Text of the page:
Peace churches prepare for war

Oct 26, 2015 by

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Few in the mid-1930s could have imagined another global conflict as horrendous as World War I, with its 20 million casualties. Even fewer would have believed that another global conflagration would triple that number of deaths and that two-thirds of the victims would be civilians.

But by 1935, leaders of the historic peace churches saw a war coming.

To consider their response, 79 representatives of the historic peace churches — Mennonites, Brethren and Friends (Quakers) — gathered in the City Auditorium on West Sixth Street in Newton, Kan., Oct. 31-Nov. 2, 1935. H.P. Krehbiel, a leader in the General Conference Mennonite Church and founder of Mennonite Weekly Review, called the meeting.

During the 1920s, peace-minded churches cooperated with a strong, broadly based national and international peace movement that resulted in the Kellogg-Briand Pact of 1928. This pact, which abolished war as a national policy, was ratified a year later by a Senate vote of 85 to 1.

Peace was popular. Peace was patriotic. As David Swanson points out in his 2012 book When the World Outlawed War, politicians could not afford to oppose the peace movement. How quickly the national mood changed.

Krehbiel called the 1935 Newton peace conference to order with a ringing challenge to prepare for the worst. Had God not preserved the “historic groups of disciples of Jesus” for such a time as this to consider how to “clasp their hands for the promotion of Christ’s peace”?

How soon would war come? Quaker Ray Newton believed it could be as early as six months, but surely within three years. He was not far off.

Delegates agreed that, in fact, they did share a common basis for peace testimony anchored not on secular visions but on the life and teachings of Jesus. They disagreed, however, on the application of that common vision. Quakers insisted on the option of absolute refusal to cooperate with the state.

Two committees were elected, one to draw up a statement on Christian patriotism and the other to write a common peace statement. Mennonite leader Orie O. Miller’s committee (of Cooperative Action), reported its agreement that “war is sin” and “violence must be abandoned.” True love of country did not mean “hatred of others.” Moreover, “only the application of . . . peace, love, justice, liberty and international good will” could create “the highest welfare” for “humanity everywhere.” They did not hesitate to apply these eternal principles to the state. They were, in fact, “the only foundation of stable government.”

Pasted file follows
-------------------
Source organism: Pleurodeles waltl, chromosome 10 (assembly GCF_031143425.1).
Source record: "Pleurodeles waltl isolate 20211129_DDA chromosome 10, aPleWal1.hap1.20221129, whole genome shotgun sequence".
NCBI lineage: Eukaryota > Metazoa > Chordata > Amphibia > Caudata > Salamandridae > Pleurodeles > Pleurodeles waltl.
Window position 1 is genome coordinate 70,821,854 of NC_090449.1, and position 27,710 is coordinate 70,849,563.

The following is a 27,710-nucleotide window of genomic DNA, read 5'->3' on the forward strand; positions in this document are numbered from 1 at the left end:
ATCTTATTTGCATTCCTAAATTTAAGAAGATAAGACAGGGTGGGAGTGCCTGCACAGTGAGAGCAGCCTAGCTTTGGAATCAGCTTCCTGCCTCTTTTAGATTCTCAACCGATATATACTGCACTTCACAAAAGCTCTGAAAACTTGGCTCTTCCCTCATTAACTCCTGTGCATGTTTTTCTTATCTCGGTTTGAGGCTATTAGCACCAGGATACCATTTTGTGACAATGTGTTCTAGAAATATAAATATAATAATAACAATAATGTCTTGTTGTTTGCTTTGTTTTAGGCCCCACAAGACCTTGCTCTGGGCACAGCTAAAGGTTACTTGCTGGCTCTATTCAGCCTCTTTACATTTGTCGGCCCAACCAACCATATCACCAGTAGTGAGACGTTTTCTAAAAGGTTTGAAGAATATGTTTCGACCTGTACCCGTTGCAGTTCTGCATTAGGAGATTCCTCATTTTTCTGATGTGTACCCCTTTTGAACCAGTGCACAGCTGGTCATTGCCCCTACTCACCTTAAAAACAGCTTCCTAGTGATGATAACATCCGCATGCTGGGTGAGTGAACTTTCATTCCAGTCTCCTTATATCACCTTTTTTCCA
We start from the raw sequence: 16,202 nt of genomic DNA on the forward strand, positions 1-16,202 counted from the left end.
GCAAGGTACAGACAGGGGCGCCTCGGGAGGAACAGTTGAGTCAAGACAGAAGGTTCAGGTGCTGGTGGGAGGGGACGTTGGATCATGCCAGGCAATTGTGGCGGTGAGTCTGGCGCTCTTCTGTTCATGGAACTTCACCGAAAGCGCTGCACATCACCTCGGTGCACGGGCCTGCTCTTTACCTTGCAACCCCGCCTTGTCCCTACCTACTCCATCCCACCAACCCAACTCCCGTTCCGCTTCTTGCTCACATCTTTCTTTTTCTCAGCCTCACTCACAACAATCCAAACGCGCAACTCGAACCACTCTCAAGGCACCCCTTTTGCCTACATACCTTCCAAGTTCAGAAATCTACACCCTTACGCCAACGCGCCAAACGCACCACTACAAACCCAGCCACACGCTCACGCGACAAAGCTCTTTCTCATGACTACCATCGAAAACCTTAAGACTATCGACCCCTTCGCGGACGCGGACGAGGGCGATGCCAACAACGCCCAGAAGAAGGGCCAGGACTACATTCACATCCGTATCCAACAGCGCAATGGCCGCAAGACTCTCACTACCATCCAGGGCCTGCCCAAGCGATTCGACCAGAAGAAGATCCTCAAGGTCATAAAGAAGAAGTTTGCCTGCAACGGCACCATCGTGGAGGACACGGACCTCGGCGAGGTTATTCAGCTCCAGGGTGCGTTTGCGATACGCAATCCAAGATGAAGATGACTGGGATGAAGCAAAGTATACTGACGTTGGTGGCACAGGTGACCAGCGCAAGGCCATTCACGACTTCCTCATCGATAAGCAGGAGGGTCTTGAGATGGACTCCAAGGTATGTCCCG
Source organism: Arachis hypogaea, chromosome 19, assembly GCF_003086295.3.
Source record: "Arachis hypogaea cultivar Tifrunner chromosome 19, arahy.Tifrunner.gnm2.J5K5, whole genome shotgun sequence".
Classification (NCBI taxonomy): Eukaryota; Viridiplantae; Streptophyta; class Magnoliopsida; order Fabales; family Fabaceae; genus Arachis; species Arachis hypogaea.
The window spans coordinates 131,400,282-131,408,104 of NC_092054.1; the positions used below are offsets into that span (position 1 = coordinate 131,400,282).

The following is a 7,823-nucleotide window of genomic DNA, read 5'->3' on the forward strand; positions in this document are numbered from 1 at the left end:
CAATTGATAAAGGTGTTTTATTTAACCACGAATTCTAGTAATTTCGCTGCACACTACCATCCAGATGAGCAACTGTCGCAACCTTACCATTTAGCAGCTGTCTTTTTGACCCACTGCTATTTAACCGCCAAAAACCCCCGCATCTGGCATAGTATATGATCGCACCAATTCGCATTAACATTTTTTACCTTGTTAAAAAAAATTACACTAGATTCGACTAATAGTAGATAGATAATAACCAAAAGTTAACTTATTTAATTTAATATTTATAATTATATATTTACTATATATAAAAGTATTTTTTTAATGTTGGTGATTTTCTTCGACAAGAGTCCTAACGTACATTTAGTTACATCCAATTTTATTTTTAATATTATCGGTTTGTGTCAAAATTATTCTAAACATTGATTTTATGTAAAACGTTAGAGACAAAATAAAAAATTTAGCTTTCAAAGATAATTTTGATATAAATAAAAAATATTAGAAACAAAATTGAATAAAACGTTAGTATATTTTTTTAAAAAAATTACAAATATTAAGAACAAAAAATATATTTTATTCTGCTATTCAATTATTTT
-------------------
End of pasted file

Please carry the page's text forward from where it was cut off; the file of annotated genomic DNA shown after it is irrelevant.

Mennonite leader Harold S. Bender’s committee called on Christian peacemakers to urge the government to do all it could to prevent war. They affirmed the Kellogg-Briand Pact, outlawing war, as the statement that should continue to guide the U.S. and Canada in their relations with the global community. They too affirmed a “deep love for our country,” but warned that they absolutely could not participate in military service.

The gathered assembly approved the work of both committees and appointed yet another — the Joint Committee on Peace Action. Its members were Orie Miller of the Mennonites, C. Ray Keim of the Church of the Brethren and Robert W. Balderston of the American Friends Service Committee.

Their task was to build on the 1920s ecumenical and secular peace efforts and to consider acceptable avenues of wartime service. With a plan in hand, they were to approach the U.S. government, as a Canadian committee was doing in Ottawa.

The Newton meeting of 1935 set the stage for an incredible, five-year burst of activity — education, planning and negotiations that led to the World War II Civilian Public Service program. The 12,000 conscientious objectors who served in CPS understood, as did those meeting in Newton 80 years ago, that patriotism can be peaceful.

John E. Sharp teaches history at Hesston (Kan.) College.


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